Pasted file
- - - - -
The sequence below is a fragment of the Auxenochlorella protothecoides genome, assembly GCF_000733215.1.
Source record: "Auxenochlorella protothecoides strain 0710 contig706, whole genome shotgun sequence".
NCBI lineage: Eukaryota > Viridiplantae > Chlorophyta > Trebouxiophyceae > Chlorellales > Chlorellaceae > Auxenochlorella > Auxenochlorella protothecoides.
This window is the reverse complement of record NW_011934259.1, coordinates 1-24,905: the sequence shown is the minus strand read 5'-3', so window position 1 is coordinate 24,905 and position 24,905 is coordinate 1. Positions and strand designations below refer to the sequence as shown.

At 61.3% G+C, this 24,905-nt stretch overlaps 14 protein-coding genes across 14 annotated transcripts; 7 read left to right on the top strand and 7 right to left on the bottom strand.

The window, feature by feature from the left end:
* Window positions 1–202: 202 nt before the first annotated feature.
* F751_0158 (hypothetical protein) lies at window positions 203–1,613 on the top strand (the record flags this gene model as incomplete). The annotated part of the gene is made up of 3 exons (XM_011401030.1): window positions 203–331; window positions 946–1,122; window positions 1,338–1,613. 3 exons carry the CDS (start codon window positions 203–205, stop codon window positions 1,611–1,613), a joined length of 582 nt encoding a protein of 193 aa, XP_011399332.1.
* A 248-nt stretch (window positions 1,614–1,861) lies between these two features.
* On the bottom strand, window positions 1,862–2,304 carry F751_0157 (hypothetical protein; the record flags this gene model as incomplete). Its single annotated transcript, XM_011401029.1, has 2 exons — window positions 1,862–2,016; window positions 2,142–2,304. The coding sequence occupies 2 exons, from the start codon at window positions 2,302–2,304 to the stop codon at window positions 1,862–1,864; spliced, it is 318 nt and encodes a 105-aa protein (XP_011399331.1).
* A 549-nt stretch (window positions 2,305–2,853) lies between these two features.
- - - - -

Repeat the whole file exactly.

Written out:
The sequence below is a fragment of the Auxenochlorella protothecoides genome, assembly GCF_000733215.1.
Source record: "Auxenochlorella protothecoides strain 0710 contig706, whole genome shotgun sequence".
NCBI lineage: Eukaryota > Viridiplantae > Chlorophyta > Trebouxiophyceae > Chlorellales > Chlorellaceae > Auxenochlorella > Auxenochlorella protothecoides.
This window is the reverse complement of record NW_011934259.1, coordinates 1-24,905: the sequence shown is the minus strand read 5'-3', so window position 1 is coordinate 24,905 and position 24,905 is coordinate 1. Positions and strand designations below refer to the sequence as shown.

At 61.3% G+C, this 24,905-nt stretch overlaps 14 protein-coding genes across 14 annotated transcripts; 7 read left to right on the top strand and 7 right to left on the bottom strand.

The window, feature by feature from the left end:
* Window positions 1–202: 202 nt before the first annotated feature.
* F751_0158 (hypothetical protein) lies at window positions 203–1,613 on the top strand (the record flags this gene model as incomplete). The annotated part of the gene is made up of 3 exons (XM_011401030.1): window positions 203–331; window positions 946–1,122; window positions 1,338–1,613. 3 exons carry the CDS (start codon window positions 203–205, stop codon window positions 1,611–1,613), a joined length of 582 nt encoding a protein of 193 aa, XP_011399332.1.
* A 248-nt stretch (window positions 1,614–1,861) lies between these two features.
* On the bottom strand, window positions 1,862–2,304 carry F751_0157 (hypothetical protein; the record flags this gene model as incomplete). Its single annotated transcript, XM_011401029.1, has 2 exons — window positions 1,862–2,016; window positions 2,142–2,304. The coding sequence occupies 2 exons, from the start codon at window positions 2,302–2,304 to the stop codon at window positions 1,862–1,864; spliced, it is 318 nt and encodes a 105-aa protein (XP_011399331.1).
* A 549-nt stretch (window positions 2,305–2,853) lies between these two features.